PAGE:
I'm in the process of designing the analog front end for a RF receiver. The system will use BPSK modulation. I was wondering what effect non-linear phase filters (such as Chebyshev and Butterworth) would have on my system, and front ends in general.
I know that having a variable group delay in the band of interest will distort signals due to a nonlinear phase shift across frequencies (nonlinear in the sense that phase shift is not proportional to frequency). That being said, I also know that filters, such as Chebyshev filters, are commonly used in communication systems. Thus my question is how ordinary communications systems are able to communicate at all with so much variation in group delay? Do receivers perform group delay correction digitally? Note that I'm strictly speaking about analog filters here, not digital FIR filters (which I know can have linear phase).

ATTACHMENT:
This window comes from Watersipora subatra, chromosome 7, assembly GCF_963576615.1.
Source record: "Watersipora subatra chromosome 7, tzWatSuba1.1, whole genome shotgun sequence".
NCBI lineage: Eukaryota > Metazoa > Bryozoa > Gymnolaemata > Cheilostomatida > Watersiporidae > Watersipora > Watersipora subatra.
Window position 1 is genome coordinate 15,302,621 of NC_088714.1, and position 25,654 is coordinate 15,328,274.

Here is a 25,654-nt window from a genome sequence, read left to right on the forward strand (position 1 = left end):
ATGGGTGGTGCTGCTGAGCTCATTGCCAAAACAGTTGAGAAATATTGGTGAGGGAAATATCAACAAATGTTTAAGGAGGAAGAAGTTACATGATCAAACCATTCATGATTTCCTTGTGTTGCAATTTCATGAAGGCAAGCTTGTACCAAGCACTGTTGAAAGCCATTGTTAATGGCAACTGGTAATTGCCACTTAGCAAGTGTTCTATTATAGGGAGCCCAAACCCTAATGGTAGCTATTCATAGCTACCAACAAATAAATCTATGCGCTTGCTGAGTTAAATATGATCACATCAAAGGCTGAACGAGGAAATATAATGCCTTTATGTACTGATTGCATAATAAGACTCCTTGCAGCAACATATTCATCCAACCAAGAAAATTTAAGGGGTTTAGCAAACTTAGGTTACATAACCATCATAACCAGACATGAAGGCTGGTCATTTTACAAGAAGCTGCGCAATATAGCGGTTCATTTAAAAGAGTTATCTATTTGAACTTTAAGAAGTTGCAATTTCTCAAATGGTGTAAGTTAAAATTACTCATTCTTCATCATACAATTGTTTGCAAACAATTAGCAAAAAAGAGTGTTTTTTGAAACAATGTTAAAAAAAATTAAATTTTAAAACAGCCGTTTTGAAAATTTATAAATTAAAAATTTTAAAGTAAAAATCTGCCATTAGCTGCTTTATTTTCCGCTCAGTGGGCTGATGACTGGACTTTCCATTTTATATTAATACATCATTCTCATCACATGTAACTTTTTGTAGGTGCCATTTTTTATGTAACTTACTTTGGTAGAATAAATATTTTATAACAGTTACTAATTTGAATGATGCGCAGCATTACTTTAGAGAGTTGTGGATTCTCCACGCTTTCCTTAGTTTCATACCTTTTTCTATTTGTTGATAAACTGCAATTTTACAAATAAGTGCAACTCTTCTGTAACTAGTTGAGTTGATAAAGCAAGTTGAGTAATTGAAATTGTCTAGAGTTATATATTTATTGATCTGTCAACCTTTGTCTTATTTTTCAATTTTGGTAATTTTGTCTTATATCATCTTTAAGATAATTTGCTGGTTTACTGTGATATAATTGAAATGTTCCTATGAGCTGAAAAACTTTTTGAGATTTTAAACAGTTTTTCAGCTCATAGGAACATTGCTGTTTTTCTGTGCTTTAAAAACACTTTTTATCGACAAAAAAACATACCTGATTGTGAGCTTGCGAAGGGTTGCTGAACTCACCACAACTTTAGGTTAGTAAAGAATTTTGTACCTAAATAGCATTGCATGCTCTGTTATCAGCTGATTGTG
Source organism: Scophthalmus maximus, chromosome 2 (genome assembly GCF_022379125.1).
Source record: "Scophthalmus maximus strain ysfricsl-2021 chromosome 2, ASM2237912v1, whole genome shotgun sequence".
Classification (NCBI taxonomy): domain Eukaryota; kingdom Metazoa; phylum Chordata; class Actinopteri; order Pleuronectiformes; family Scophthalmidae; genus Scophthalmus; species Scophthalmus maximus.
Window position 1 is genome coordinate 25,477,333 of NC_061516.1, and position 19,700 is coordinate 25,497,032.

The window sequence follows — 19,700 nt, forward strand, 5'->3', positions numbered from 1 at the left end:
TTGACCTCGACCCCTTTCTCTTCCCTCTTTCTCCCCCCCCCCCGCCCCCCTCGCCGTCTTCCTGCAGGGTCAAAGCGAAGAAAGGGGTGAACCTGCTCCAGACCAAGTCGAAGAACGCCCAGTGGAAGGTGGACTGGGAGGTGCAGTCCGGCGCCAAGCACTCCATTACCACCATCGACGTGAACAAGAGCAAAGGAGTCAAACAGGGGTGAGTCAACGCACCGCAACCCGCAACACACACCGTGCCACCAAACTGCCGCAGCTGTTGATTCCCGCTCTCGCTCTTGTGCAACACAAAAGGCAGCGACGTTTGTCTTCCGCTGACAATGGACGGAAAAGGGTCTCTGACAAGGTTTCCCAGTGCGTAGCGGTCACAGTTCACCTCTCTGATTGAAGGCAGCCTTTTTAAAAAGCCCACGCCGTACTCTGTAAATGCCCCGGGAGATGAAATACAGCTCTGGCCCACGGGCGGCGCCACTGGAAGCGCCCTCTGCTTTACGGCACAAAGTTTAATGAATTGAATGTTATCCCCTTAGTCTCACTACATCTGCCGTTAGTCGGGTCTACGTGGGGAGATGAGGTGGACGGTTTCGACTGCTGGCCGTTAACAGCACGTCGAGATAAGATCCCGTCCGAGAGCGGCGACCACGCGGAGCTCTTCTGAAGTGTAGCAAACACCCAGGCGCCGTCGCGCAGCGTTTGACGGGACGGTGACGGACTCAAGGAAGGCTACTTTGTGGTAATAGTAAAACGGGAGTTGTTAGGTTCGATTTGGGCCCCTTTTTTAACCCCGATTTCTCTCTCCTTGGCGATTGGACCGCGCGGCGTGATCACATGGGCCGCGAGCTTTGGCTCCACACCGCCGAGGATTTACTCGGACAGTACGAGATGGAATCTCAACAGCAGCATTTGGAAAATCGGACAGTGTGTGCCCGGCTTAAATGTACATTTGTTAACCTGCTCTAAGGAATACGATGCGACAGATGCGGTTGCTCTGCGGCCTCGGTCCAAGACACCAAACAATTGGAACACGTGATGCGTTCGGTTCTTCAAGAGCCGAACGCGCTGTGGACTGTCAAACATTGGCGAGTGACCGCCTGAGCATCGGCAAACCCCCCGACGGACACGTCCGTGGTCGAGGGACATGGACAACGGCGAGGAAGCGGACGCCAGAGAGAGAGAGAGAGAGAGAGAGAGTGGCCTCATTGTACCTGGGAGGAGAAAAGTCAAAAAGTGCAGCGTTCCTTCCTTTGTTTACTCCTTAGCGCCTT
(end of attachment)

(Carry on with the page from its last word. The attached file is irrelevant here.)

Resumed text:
As an example, I might design a receiver that has a narrow Chebyshev bandpass filter to select our band of interest. But within this band, the phase of the filter undergoes some change that does not linearly follow frequency, thus introducing non-flat group delay. Why doesn't this (or does it?) cause problems in standard communication systems?